sociologese

sociologese

(ˌsəʊsɪˌɒləˈdʒiːz)
n
(Sociology) the recondite writing characteristic of sociology and sociologists

sociologese

language or jargon typical of sociology or sociologists.
See also: Language Style
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References in periodicals archive ?
Secondly, the humanist writing here finds it cumbersome, to say the least, to wade through sociologese in too many of the articles before arriving at meatier substance.
He notes that there's "plenty of data"--some of it from the prominent social scientist Robert Putnam--demonstrating, in Putnam's words, that "people living in ethnically diverse settings appear to 'hunker down'--that is, to pull in like a turtle." Diversity, in sociologese, is negatively correlated with social capital.
Still he uses language in ways that makes historians despair of sociologese. For example: "By 'congregation' I mean a social institution in which individuals who are not all religious specialists gather in physical proximity to one another, frequently and at regularly scheduled intervals, for activities and events with explicitly religious content and purpose, and in which there is continuity over time in the individuals who gather, the location of the gathering, and the nature of the activities and events at each gathering" (1-2).
Predelinquent, though having considerable currency in sociologese and legalese (e.g., predelinquent boys/homes/behavior/crimes), has not yet made its way into general dictionaries, and it doesn't even make the "list words" at pre- in most dictionaries.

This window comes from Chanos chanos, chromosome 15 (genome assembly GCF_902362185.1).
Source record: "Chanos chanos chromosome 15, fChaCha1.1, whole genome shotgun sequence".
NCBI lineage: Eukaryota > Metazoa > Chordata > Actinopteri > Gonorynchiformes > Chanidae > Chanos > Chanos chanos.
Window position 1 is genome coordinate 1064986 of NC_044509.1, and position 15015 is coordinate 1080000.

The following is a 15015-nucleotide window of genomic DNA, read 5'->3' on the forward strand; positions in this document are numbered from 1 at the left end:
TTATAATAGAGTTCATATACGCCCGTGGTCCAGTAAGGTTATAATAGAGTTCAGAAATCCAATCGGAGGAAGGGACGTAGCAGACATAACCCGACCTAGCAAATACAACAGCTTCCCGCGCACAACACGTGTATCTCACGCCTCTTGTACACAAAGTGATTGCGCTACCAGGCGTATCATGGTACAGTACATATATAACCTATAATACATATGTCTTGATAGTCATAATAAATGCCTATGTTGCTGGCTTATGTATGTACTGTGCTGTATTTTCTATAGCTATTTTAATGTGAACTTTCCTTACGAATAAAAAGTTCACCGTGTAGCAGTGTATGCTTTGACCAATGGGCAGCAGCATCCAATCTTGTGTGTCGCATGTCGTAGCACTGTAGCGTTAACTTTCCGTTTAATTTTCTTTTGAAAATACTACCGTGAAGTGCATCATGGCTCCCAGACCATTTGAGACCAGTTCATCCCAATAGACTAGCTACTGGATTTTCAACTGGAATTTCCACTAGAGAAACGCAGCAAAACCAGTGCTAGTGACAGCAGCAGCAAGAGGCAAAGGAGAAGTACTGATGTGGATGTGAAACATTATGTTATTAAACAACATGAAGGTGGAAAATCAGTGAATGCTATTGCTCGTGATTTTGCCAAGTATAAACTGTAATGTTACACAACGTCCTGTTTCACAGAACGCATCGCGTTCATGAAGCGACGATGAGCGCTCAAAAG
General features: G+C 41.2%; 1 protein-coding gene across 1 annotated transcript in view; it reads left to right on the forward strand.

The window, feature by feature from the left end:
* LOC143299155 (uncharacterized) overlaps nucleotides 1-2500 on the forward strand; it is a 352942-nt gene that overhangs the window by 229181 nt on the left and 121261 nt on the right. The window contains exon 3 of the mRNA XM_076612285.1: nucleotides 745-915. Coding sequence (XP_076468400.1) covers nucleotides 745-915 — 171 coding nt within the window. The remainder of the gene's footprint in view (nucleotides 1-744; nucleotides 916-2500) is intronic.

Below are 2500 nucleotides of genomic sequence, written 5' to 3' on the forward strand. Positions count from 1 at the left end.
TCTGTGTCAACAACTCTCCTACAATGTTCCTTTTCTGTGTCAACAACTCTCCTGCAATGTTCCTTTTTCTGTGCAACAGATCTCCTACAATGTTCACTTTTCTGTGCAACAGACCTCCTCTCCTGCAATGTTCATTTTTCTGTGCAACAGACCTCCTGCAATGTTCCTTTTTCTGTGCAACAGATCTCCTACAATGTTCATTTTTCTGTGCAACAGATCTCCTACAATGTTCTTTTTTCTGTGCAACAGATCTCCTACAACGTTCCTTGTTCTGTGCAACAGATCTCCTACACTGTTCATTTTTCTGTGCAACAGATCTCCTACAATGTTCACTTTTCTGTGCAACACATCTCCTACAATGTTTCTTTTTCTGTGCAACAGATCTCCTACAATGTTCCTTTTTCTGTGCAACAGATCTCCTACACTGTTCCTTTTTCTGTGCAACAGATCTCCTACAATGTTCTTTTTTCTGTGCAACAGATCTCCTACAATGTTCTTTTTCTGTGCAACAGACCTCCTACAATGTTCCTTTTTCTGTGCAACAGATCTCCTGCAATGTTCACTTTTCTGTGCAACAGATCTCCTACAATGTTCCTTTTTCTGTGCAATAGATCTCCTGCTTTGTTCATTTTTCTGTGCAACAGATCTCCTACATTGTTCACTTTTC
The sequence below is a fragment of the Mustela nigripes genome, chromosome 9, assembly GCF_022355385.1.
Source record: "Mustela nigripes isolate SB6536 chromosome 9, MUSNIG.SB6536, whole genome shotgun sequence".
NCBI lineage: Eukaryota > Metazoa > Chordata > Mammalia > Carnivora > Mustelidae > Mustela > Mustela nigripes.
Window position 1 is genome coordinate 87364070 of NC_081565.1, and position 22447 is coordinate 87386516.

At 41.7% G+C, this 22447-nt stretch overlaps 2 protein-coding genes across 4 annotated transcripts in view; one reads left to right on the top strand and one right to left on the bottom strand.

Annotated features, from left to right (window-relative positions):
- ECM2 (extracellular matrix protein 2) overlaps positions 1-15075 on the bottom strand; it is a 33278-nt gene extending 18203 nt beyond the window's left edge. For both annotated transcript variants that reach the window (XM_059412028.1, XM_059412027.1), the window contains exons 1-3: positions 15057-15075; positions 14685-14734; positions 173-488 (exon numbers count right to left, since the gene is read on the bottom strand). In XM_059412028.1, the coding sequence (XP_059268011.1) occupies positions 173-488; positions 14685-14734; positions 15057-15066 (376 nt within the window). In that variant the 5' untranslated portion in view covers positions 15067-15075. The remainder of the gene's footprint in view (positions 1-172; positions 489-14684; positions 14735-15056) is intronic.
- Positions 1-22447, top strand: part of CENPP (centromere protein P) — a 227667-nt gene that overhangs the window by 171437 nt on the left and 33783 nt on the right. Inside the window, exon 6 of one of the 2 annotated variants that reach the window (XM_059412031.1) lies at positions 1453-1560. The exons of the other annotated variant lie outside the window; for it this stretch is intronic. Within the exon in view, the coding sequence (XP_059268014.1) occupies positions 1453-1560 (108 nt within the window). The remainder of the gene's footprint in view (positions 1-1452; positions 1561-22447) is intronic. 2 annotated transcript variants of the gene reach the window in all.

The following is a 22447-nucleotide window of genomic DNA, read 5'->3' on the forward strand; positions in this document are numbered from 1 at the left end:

Yet both accounts are personal stories (despite Dalton Conley's occasional lapses into sociologese), and as such they force the reader to make sense of the are of a life--to imagine what it's like to live Dalton Conley's double life, at once honky and proto-intellectual; or what it means for Michael MacDonald, watching his brothers and his friends senselessly killed, to stick it out in Southie.
It sounds like criticism by bottom-shelf sociologese.
The more alive, or real, the story, the more it seduces the mind or, in sociologese, the more effectively it performs its identity-rescuing functions.
In a certain sense the problem is disciplinary and cultural: academically trained in sociology and psychiatry Bergen writes a kind of sociologese, and he thrives on the fashionable truths of pop psychology.
(How it affected their family life is only vaguely and glancingly mentioned.) In the somewhat stilted sociologese Sonnenstuhl tends to favor, the sandhogs "experience their intemperate drinking rituals as the means for constructing and reconstructing their sense of community.
It helps to have a routine." Mostly, though, the people get smothered in sociologese. About Jack, Rosenthal writes that "loss of financial and social support may combine with what earlier theorists called 'drift' toward a milieu where drinking is not censured." Lisa is among those who "consider leaving their housed situation because of dissatisfaction with their lives...
His is a complicated argument, and as a clinical and research sexologist I found myself lost more than a few times in the sociologese (a glossary would have helped).
There are some deadening phrases couched in sociologese, with which reviewers based in England will surely have much fun, but they do not take away from the basic interest of the book.